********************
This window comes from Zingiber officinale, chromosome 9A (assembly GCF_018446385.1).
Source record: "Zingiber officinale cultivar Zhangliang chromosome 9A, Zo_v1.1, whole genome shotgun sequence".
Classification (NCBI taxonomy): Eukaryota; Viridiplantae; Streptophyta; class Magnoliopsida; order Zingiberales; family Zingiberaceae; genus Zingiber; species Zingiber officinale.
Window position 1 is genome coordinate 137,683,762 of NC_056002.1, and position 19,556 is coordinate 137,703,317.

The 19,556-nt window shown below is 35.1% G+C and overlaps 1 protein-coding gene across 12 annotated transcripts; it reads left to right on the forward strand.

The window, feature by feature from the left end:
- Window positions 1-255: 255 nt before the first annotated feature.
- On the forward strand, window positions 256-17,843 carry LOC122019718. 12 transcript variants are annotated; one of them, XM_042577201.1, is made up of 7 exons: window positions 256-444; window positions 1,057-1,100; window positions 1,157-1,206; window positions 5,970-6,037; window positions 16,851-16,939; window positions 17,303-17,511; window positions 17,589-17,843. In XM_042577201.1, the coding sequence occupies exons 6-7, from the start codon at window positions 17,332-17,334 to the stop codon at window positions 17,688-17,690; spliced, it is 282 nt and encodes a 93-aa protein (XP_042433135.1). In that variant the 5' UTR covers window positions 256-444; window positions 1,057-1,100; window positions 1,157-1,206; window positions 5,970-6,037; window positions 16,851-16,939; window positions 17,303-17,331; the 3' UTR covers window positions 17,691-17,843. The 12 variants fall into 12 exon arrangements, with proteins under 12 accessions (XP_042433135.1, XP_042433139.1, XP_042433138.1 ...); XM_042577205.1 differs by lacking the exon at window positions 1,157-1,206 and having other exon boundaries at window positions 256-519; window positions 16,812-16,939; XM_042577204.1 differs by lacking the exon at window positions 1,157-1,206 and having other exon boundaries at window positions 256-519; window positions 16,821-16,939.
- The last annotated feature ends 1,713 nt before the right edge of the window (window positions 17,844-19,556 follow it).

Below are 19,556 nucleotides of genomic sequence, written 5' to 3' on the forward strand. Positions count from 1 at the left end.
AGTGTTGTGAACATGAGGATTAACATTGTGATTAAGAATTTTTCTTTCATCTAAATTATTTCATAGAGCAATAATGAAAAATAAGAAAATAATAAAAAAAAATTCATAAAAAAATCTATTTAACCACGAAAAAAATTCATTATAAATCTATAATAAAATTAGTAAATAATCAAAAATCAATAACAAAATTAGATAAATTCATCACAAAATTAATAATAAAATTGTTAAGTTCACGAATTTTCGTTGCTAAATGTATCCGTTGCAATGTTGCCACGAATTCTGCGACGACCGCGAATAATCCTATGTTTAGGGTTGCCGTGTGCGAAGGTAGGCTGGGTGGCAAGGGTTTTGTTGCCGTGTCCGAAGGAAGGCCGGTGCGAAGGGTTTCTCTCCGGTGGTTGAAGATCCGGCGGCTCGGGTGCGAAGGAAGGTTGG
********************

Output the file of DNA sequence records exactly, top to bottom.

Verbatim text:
This window comes from Zingiber officinale, chromosome 9A (assembly GCF_018446385.1).
Source record: "Zingiber officinale cultivar Zhangliang chromosome 9A, Zo_v1.1, whole genome shotgun sequence".
Classification (NCBI taxonomy): Eukaryota; Viridiplantae; Streptophyta; class Magnoliopsida; order Zingiberales; family Zingiberaceae; genus Zingiber; species Zingiber officinale.
Window position 1 is genome coordinate 137,683,762 of NC_056002.1, and position 19,556 is coordinate 137,703,317.

The 19,556-nt window shown below is 35.1% G+C and overlaps 1 protein-coding gene across 12 annotated transcripts; it reads left to right on the forward strand.

The window, feature by feature from the left end:
- Window positions 1-255: 255 nt before the first annotated feature.
- On the forward strand, window positions 256-17,843 carry LOC122019718. 12 transcript variants are annotated; one of them, XM_042577201.1, is made up of 7 exons: window positions 256-444; window positions 1,057-1,100; window positions 1,157-1,206; window positions 5,970-6,037; window positions 16,851-16,939; window positions 17,303-17,511; window positions 17,589-17,843. In XM_042577201.1, the coding sequence occupies exons 6-7, from the start codon at window positions 17,332-17,334 to the stop codon at window positions 17,688-17,690; spliced, it is 282 nt and encodes a 93-aa protein (XP_042433135.1). In that variant the 5' UTR covers window positions 256-444; window positions 1,057-1,100; window positions 1,157-1,206; window positions 5,970-6,037; window positions 16,851-16,939; window positions 17,303-17,331; the 3' UTR covers window positions 17,691-17,843. The 12 variants fall into 12 exon arrangements, with proteins under 12 accessions (XP_042433135.1, XP_042433139.1, XP_042433138.1 ...); XM_042577205.1 differs by lacking the exon at window positions 1,157-1,206 and having other exon boundaries at window positions 256-519; window positions 16,812-16,939; XM_042577204.1 differs by lacking the exon at window positions 1,157-1,206 and having other exon boundaries at window positions 256-519; window positions 16,821-16,939.
- The last annotated feature ends 1,713 nt before the right edge of the window (window positions 17,844-19,556 follow it).

Below are 19,556 nucleotides of genomic sequence, written 5' to 3' on the forward strand. Positions count from 1 at the left end.
AGTGTTGTGAACATGAGGATTAACATTGTGATTAAGAATTTTTCTTTCATCTAAATTATTTCATAGAGCAATAATGAAAAATAAGAAAATAATAAAAAAAAATTCATAAAAAAATCTATTTAACCACGAAAAAAATTCATTATAAATCTATAATAAAATTAGTAAATAATCAAAAATCAATAACAAAATTAGATAAATTCATCACAAAATTAATAATAAAATTGTTAAGTTCACGAATTTTCGTTGCTAAATGTATCCGTTGCAATGTTGCCACGAATTCTGCGACGACCGCGAATAATCCTATGTTTAGGGTTGCCGTGTGCGAAGGTAGGCTGGGTGGCAAGGGTTTTGTTGCCGTGTCCGAAGGAAGGCCGGTGCGAAGGGTTTCTCTCCGGTGGTTGAAGATCCGGCGGCTCGGGTGCGAAGGAAGGTTGG